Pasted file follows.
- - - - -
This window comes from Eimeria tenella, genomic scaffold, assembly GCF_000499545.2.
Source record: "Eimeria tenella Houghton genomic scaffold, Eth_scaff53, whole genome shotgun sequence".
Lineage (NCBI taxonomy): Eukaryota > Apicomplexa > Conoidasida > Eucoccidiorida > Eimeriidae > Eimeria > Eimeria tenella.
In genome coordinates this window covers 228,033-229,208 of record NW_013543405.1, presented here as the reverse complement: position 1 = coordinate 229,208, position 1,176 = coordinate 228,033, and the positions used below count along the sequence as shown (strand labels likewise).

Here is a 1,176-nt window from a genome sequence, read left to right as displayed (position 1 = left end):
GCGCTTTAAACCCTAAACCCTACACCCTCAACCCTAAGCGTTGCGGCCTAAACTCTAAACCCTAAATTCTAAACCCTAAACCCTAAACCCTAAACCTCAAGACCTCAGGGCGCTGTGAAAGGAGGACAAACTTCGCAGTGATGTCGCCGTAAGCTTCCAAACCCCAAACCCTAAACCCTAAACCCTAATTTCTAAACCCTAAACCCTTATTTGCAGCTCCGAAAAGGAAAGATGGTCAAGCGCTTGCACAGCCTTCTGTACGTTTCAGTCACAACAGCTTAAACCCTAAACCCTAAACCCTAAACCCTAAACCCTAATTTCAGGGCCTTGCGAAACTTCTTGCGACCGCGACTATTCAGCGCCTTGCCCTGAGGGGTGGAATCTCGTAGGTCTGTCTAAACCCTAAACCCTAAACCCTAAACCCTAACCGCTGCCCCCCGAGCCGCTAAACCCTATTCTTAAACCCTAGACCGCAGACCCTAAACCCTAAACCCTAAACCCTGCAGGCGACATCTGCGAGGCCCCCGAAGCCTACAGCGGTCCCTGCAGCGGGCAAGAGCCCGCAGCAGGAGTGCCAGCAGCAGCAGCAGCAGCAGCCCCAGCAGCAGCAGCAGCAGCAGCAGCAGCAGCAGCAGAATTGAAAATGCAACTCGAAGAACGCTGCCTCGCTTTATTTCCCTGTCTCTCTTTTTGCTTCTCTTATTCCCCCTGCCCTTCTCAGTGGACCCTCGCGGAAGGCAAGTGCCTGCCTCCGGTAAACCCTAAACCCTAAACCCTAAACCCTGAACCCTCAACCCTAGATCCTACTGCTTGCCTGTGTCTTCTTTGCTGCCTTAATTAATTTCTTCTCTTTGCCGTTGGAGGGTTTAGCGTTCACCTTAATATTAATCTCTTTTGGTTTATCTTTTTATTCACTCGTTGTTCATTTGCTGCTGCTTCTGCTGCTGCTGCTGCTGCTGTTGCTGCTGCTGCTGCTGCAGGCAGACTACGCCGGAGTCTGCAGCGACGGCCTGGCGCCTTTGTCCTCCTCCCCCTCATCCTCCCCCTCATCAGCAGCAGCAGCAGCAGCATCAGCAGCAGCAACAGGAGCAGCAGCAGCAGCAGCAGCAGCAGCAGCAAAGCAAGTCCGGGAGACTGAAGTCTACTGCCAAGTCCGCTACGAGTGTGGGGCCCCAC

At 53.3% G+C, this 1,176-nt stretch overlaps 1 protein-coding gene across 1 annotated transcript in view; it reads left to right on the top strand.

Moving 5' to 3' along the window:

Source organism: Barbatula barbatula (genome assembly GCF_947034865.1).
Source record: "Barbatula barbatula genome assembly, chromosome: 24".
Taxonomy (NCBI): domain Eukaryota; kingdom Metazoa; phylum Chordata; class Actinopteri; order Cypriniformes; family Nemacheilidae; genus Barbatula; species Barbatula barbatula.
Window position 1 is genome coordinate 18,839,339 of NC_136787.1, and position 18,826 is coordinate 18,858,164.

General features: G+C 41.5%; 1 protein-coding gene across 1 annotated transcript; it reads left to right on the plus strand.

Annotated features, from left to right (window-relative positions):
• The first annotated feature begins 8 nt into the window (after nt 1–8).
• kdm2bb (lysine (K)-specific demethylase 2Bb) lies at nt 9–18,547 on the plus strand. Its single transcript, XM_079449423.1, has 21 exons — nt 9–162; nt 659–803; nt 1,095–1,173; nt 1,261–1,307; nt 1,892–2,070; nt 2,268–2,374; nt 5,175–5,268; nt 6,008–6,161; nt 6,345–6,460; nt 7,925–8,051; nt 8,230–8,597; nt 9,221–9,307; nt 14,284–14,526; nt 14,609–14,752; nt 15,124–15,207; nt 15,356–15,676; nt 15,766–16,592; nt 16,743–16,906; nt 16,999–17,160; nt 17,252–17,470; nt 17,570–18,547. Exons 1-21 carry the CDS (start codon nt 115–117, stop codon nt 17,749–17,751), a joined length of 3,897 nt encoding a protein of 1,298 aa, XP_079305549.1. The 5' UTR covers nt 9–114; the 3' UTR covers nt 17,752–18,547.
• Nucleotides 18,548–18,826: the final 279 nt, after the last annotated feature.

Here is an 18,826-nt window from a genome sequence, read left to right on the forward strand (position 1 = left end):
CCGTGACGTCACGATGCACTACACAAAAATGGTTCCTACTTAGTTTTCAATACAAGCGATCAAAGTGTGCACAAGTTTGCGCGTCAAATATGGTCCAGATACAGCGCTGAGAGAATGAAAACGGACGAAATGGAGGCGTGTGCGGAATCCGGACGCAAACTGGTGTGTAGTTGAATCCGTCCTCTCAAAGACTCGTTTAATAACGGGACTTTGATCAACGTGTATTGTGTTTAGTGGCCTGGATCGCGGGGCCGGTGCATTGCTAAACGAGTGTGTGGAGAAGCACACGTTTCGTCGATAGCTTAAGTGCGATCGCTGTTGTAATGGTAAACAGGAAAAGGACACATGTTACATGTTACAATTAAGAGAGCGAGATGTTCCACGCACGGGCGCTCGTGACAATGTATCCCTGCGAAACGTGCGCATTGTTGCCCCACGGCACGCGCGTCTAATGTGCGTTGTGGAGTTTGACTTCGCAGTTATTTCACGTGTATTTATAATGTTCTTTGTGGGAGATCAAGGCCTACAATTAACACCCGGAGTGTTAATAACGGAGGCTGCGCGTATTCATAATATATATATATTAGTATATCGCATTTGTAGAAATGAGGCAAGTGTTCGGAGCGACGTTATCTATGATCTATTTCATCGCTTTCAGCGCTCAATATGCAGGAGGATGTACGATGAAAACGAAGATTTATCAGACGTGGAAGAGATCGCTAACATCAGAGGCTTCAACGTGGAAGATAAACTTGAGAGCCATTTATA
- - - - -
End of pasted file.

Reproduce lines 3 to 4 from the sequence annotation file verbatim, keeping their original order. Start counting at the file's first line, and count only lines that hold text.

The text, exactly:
Lineage (NCBI taxonomy): Eukaryota > Apicomplexa > Conoidasida > Eucoccidiorida > Eimeriidae > Eimeria > Eimeria tenella.
In genome coordinates this window covers 228,033-229,208 of record NW_013543405.1, presented here as the reverse complement: position 1 = coordinate 229,208, position 1,176 = coordinate 228,033, and the positions used below count along the sequence as shown (strand labels likewise).